A recent Middlesex Superior Court decision in the case of Anderson v. AIG, which ordered AIG to pay over $7 Million to a lawyer who was struck by a negligently operated bus (which was insured by AIG), exposes the lengths a large, wealthy and powerful insurance company will go to in an attempt to deny full and fair compensation to an injury victim and his family. In the Anderson case, AIG and its attorneys were found to have fraudulently created a fictitious version of how Mr. Anderson’s accident occurred in order to decrease its payout on the claim and save the massive insurance company a few million dollars. You may recall that AIG, whose 2013 net income was over $9 Billion dollars (yes, billion), is the same AIG that received an $85 Billion bailout from our taxpayers (which includes Mr. Anderson, the victim of this accident and victim of AIG’s fraud). Anyone other than plaintiff’s attorneys who routinely represent those harmed by the careless actions of others in litigation against large, powerful insurance companies like AIG, may be shocked by AIG’s conduct which was exposed to the court in this case. Those of us who routinely handle these cases are not shocked by the findings, but rather relieved that AIG’s fraud was exposed for all to see.
Odin Anderson was a successful trial attorney in Boston. In 1998, Attorney Anderson was returning to his office after a lunch meeting in downtown Boston. He admitted that he had consumed an alcoholic beverage at his meeting, but there was no evidence that he had consumed enough alcohol to be impaired in any way. As he was crossing a street in a crosswalk, he was struck by a Partners Healthcare shuttle bus operated by Norman Rice, a Partner’s employee. Partners Healthcare and Mr. Rice were insured by AIG. The bus accident caused Attorney Anderson to suffer a skull fracture, which resulted in serious neurological and cognitive impairments, including severe headaches, memory loss, sleep disorders and depression. This injury caused Attorney Anderson to incur several hundred thousand dollars in medical bills and also severely limited his ability to practice law and earn for his family.
AIG’s initial investigation into the accident revealed that Mr. Rice’s negligent driving clearly caused the accident. AIG determined that Attorney Anderson was walking in the crosswalk and that Mr. Rice failed to look to his left (direction where Attorney Anderson was located) before stepping on the gas pedal and moving the bus forward directly into Attorney Anderson. This information was obtained by way of the bus driver Mr. Rice’s own admissions. AIG determined that they had no valid defense to the claim and that their insured, Partner’s Healthcare was clearly liable for the injuries caused to Attorney Anderson.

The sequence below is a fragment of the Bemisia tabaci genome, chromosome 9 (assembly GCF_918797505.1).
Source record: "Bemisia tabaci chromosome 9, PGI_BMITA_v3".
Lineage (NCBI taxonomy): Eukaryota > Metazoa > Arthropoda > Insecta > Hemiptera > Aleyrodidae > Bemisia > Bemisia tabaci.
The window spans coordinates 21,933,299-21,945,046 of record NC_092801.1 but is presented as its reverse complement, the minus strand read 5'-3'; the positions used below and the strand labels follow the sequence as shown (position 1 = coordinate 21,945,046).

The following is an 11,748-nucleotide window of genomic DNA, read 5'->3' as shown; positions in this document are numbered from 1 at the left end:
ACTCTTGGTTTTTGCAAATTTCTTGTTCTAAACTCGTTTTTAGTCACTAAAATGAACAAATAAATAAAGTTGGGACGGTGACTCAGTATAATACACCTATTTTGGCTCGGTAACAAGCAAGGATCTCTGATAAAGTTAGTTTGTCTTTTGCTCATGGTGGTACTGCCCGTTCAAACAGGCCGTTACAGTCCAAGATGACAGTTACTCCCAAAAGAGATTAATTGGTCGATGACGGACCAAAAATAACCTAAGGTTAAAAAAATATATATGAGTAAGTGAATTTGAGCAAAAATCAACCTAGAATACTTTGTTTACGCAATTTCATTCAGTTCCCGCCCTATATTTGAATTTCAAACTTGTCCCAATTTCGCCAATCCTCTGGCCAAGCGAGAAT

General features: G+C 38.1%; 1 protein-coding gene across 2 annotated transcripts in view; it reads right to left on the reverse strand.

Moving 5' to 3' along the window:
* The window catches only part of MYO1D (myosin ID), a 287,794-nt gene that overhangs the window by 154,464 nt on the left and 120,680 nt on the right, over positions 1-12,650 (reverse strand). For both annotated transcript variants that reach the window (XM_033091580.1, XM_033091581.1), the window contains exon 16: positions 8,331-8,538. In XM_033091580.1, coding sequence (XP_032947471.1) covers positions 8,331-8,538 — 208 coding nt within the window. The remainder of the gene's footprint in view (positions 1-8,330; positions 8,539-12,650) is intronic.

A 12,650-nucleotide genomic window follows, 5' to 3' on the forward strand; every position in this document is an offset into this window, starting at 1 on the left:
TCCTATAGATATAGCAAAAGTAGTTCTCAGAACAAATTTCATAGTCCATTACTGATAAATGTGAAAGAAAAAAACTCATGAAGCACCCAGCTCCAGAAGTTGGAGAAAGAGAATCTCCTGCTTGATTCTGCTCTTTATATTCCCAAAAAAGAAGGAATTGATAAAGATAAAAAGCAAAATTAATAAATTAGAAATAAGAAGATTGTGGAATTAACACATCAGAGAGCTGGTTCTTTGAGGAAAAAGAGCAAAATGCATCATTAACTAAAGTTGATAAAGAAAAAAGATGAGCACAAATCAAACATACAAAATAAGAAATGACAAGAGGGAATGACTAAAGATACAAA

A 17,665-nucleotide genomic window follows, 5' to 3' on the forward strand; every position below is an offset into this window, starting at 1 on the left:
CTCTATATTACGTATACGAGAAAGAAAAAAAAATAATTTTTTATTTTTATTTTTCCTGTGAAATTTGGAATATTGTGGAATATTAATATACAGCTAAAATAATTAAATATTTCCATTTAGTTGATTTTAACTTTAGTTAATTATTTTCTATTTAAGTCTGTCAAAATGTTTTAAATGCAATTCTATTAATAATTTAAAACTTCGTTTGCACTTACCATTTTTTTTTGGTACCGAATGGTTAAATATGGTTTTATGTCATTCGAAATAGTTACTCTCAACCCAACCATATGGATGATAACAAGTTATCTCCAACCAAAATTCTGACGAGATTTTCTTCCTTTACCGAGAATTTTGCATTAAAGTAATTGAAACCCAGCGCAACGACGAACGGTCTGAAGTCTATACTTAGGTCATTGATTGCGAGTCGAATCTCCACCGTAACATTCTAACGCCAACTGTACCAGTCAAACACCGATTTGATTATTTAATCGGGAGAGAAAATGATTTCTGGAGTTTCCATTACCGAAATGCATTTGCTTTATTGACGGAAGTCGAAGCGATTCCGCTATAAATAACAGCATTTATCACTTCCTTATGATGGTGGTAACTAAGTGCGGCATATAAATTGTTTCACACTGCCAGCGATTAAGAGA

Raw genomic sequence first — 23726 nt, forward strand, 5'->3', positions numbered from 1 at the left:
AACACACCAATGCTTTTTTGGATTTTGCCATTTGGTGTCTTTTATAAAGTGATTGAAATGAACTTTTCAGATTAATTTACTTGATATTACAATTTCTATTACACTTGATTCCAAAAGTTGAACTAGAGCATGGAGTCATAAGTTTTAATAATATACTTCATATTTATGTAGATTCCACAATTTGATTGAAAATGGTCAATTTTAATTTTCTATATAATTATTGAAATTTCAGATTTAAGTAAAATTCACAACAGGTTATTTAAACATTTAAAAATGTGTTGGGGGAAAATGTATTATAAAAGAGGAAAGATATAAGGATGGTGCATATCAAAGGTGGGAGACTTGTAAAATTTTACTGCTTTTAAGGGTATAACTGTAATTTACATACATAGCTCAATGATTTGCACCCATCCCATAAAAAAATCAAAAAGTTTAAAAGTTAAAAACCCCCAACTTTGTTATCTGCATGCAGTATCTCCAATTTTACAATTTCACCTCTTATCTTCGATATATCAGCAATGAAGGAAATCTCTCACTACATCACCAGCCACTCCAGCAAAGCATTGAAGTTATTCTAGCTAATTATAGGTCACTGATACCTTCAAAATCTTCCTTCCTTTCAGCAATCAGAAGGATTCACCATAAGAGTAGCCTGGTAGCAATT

Instead of doing what they were required to do, under Massachusetts consumer protection laws (Chapter 93A/176D), which was for AIG to offer a reasonable settlement in consideration of the harm caused to Attorney Anderson (reimbursement of past and future medical bills, past and future lost wages, pain and suffering), AIG decided to retain “aggressive” defense lawyers. These defense lawyers hid the statement of Mr. Rice, where he admitted he was at fault for the accident, and asserted that Attorney Anderson caused his own injuries because he was drunk, not walking in the crosswalk, and had darted out of nowhere in front of the bus. AIG never offered a settlement that came close to fully and fairly compensating Attorney Anderson and instead took the case to trial with their newfound fictitious facts of the accident. The AIG attorneys spent 18 hours preparing the bus driver Mr. Rice for his deposition, coaching him to now change his story and blame Attorney Anderson for causing the accident. Unfortunately for Attorney Anderson, AIG’s tactics were effective, as the jury reduced the amount of damages awarded to Attorney Anderson by over 40% because that was the percentage of blame that they assigned to Attorney Anderson.
Thankfully Attorney Anderson and his attorneys brought a claim for unfair claims handling and settlement practices against AIG. After many years of denials and continued refusal to settle the claim, AIG’s fraud was finally exposed in the recent Middlesex Superior Court decision in the Chapter 93A/176D bad faith claim brought by Attorney Anderson against AIG. The court doubled the damages originally awarded to Attorney Anderson, and awarded his attorneys fees and costs which amounted to over $7 Million.
This decision will hopefully serve as deterrent to AIG and other insurance companies in handling claims in such a deceitful and fraudulent manner. The case illustrates the penalties that can be imposed against an insurance company when they choose to engage in such unfair settlement practices, namely the court’s ability to double or even triple the damages caused to the injured plaintiff.